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Betsy Block

Stories without recipes


I recently read a book called Candyfreak by Steve Almond (yes, that's his real name). It was a book tracing the author's love of candy from his childhood to now, and it included trips to candy factories, lots of funny characters, and personal musings to boot. It was quirky, funny and tempting; in other words, it had everything I like in a book (and an author). Although, as someone who sort of thinks of herself as above candy - you know, I'm always watching my weight and setting a good example for my kids - it was disturbing how much it made me think about the stuff.

But then I finished the book and forgot all about it.

A couple weeks later, BD bought tickets for the ballet. ("I bet you're the only woman who was dragged here by her husband," he noted proudly. He'd convinced me to go by parroting everything he'd heard in the ads: this production would be avant-garde, edgy, funny. That sounded pretty good, even to me.) We miraculously found parking on the street, then went off to have a sadly mediocre Indian meal. And then, just before heading over to the theater, I was struck by a totally unfamiliar yet overpowering urge for - candy.

This was Steve Almond's fault.

We went to the 7-Eleven on the corner, but the woman passing out in front of the store and the woman in the store who was actually a man both distracted me, so when I got to the candy aisle, I couldn't focus the way I wanted to. I thought about getting a hundred thousand dollar bar, because those used to be a favorite, but that was before Steve Almond said bad things about them. (I can't quote him because I can't find the passage in the book, but the effect lingers.) Milky Way? By now I was lost. I just grabbed a pack of Junior Mints and made a beeline for the register. Then we made our way to the theater.

(Meanwhile, ironically, BD had just bought $170 worth of candy for a Halloween business promotion he does every year and I hadn't asked him to bring even one lousy piece home. The thought of all those bags of candy sitting in his office unopened only made things worse.)

I was trying to be a good sport - after all, we were standing in the lobby of one of Boston's most historical theaters, the beautiful, elegant Wang, about to see the world-class Boston Ballet perform. But what was this? The program noted that the production would last for nearly three hours? And there were two intermissions? Things were going horribly awry and we hadn't even found our seats.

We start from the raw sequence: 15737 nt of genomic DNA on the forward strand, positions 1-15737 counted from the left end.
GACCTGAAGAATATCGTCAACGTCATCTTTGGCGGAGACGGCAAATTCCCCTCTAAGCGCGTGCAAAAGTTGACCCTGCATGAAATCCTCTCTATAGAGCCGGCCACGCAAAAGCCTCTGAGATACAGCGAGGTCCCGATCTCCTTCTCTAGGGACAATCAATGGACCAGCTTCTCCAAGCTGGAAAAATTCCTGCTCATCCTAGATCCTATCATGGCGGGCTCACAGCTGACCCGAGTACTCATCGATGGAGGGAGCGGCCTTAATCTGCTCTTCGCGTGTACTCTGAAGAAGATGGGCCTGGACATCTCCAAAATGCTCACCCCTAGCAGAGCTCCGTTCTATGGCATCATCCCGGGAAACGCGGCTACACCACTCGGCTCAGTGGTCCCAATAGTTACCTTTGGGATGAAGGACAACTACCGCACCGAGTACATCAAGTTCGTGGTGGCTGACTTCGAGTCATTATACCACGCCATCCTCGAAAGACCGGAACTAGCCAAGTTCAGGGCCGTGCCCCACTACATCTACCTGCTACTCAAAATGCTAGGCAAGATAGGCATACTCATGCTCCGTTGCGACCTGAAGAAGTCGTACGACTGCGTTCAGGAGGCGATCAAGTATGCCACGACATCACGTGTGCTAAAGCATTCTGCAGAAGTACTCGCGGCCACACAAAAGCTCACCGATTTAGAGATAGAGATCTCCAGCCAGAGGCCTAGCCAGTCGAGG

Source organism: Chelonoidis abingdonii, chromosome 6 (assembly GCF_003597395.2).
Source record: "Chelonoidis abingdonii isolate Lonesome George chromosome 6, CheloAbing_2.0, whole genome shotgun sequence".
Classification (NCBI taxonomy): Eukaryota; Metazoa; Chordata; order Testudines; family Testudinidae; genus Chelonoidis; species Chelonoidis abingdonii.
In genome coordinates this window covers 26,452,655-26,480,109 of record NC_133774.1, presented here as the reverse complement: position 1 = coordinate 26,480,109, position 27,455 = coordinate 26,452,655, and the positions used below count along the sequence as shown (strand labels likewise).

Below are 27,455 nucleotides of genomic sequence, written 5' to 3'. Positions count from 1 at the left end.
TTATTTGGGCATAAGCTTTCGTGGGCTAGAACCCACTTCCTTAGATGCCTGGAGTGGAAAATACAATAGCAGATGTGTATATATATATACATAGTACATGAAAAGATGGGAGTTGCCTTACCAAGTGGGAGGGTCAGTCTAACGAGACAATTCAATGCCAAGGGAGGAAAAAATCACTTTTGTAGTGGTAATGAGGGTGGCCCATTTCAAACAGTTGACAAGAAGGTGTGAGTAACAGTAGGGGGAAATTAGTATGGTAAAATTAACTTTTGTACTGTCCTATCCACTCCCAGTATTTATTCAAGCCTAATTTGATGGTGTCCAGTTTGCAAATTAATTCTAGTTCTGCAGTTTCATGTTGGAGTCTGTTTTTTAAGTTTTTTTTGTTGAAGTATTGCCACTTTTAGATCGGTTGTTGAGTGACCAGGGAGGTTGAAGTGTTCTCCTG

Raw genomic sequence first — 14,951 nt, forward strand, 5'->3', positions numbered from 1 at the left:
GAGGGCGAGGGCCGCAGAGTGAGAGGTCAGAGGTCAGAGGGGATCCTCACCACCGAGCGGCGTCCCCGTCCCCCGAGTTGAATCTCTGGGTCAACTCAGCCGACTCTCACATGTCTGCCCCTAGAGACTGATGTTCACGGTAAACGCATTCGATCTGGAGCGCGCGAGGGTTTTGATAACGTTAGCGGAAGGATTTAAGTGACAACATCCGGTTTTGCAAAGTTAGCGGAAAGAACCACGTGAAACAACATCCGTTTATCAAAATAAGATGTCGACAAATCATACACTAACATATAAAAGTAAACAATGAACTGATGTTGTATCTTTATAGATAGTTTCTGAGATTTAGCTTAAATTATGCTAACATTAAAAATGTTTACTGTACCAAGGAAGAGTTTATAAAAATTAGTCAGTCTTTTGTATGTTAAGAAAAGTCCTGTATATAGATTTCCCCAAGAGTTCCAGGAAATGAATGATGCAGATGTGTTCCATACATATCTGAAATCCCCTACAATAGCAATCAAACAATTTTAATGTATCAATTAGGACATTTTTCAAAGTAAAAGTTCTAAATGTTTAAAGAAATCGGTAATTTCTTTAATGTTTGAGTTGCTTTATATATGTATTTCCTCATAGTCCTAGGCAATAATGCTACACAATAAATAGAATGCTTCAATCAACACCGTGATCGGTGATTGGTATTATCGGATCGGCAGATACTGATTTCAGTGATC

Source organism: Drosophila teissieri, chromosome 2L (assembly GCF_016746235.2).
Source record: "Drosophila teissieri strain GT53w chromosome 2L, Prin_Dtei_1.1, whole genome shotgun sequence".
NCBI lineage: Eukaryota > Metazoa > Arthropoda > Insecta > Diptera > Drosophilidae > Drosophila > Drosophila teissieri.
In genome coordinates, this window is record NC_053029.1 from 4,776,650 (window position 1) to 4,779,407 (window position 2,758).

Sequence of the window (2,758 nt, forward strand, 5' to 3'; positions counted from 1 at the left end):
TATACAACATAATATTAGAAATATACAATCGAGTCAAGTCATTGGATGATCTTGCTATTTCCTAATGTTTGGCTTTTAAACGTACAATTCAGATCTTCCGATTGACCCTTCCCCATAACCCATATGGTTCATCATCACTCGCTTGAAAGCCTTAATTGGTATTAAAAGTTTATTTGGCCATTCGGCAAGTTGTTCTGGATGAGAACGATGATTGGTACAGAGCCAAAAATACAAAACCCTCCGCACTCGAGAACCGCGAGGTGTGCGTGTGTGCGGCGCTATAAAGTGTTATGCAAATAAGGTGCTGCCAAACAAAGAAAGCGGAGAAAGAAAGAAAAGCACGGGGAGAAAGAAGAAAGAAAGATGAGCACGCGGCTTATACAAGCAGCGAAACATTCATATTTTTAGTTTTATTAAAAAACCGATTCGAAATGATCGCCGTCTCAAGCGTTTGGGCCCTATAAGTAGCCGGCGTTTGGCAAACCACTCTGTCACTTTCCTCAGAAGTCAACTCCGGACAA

Right after learning all that, I wandered nervously up to and then away from the tiny candy counter in the theater lobby about a half a dozen times. "Why don't you just get something?" BD asked kindly. Well. obviously because I already had Junior Mints; besides, the candy in the lobby was terribly overpriced. But most of all? "There's nothing good," I hissed back. I wondered what kind of candy Steve Almond would have snuck into this event.

In the end, the ballet was all right - gorgeous and all that, although definitely not as outr as BD had promised (I guess ballet critics have a different notion of "funny" than I do) - but the candy was a near-total disappointment (it's true we polished off all the Junior Mints, but only because they were all we had). As I sat in the dark next to my beloved husband of 14 years, witness to some of Boston's finest artists in one of the city's most beautiful settings, I felt kind of empty. Bizarrely bereft. I'd been seized by a wholly unfamiliar feeling of - candylessness.

I realized there was something important I'd forgotten along the way: candy. By abstaining (or, at best, guiltily sneaking it) for as long as I have, I've been missing out on sharing some of life's sweetest moments with my kids. I knew it was time to replace my candysneak with my very own candyfreak. How freeing! How uplifting! If I follow these inner urges, the four of us are surely going to have a much richer, happier, more sugar-laden life.

But then another thought came to me: this newfound freedom is refreshing and all, but what if I start gaining weight?

I'll know just who to blame: Almond. Steve Almond.

Just One Tiny Taste
from Candyfreak

"[Candy maker] Dave was hunched over a counter, scrutinizing what looked like an overgrown Junior Mint. He looked up when we came in and, almost reflexively, held the piece out to me. The dark chocolate shell gave way to an intense burst of sweet, chewy fruit. The texture was soft enough to yield to the teeth, yet firm enough to absorb the musky undertones of the chocolate.

'What you're eating,' Dave said, 'is a dried cherry, infused with raspberry and covered in a Select Origin 75 percent dark chocolate.' He held out the bag. 'Have another.'

Here is what I wanted to say to Dave Bolton at that precise moment: Take me home and love me long time, GI."